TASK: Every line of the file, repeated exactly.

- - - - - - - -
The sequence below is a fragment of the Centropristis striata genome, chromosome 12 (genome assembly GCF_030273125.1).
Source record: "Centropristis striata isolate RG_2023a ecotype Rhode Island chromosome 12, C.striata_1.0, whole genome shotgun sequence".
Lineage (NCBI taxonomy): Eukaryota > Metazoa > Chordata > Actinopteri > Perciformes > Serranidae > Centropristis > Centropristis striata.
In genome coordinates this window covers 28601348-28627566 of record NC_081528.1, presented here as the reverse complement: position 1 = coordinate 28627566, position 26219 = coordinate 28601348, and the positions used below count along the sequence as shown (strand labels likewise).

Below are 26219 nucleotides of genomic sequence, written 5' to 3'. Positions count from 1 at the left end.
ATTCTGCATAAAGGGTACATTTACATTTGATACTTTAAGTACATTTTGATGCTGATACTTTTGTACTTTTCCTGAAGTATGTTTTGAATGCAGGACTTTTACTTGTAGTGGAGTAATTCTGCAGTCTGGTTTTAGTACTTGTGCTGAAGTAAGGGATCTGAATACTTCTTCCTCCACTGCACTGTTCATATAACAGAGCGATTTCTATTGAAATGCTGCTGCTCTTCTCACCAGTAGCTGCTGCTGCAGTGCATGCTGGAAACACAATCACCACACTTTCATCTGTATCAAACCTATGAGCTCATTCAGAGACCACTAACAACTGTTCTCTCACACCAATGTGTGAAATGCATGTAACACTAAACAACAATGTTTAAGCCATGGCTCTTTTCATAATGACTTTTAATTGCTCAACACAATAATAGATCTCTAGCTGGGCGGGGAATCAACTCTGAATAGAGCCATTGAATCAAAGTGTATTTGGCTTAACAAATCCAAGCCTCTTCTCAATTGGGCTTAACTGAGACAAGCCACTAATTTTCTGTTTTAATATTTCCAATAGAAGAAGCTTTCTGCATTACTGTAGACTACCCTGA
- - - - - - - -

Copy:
The sequence below is a fragment of the Centropristis striata genome, chromosome 12 (genome assembly GCF_030273125.1).
Source record: "Centropristis striata isolate RG_2023a ecotype Rhode Island chromosome 12, C.striata_1.0, whole genome shotgun sequence".
Lineage (NCBI taxonomy): Eukaryota > Metazoa > Chordata > Actinopteri > Perciformes > Serranidae > Centropristis > Centropristis striata.
In genome coordinates this window covers 28601348-28627566 of record NC_081528.1, presented here as the reverse complement: position 1 = coordinate 28627566, position 26219 = coordinate 28601348, and the positions used below count along the sequence as shown (strand labels likewise).

Below are 26219 nucleotides of genomic sequence, written 5' to 3'. Positions count from 1 at the left end.
ATTCTGCATAAAGGGTACATTTACATTTGATACTTTAAGTACATTTTGATGCTGATACTTTTGTACTTTTCCTGAAGTATGTTTTGAATGCAGGACTTTTACTTGTAGTGGAGTAATTCTGCAGTCTGGTTTTAGTACTTGTGCTGAAGTAAGGGATCTGAATACTTCTTCCTCCACTGCACTGTTCATATAACAGAGCGATTTCTATTGAAATGCTGCTGCTCTTCTCACCAGTAGCTGCTGCTGCAGTGCATGCTGGAAACACAATCACCACACTTTCATCTGTATCAAACCTATGAGCTCATTCAGAGACCACTAACAACTGTTCTCTCACACCAATGTGTGAAATGCATGTAACACTAAACAACAATGTTTAAGCCATGGCTCTTTTCATAATGACTTTTAATTGCTCAACACAATAATAGATCTCTAGCTGGGCGGGGAATCAACTCTGAATAGAGCCATTGAATCAAAGTGTATTTGGCTTAACAAATCCAAGCCTCTTCTCAATTGGGCTTAACTGAGACAAGCCACTAATTTTCTGTTTTAATATTTCCAATAGAAGAAGCTTTCTGCATTACTGTAGACTACCCTGA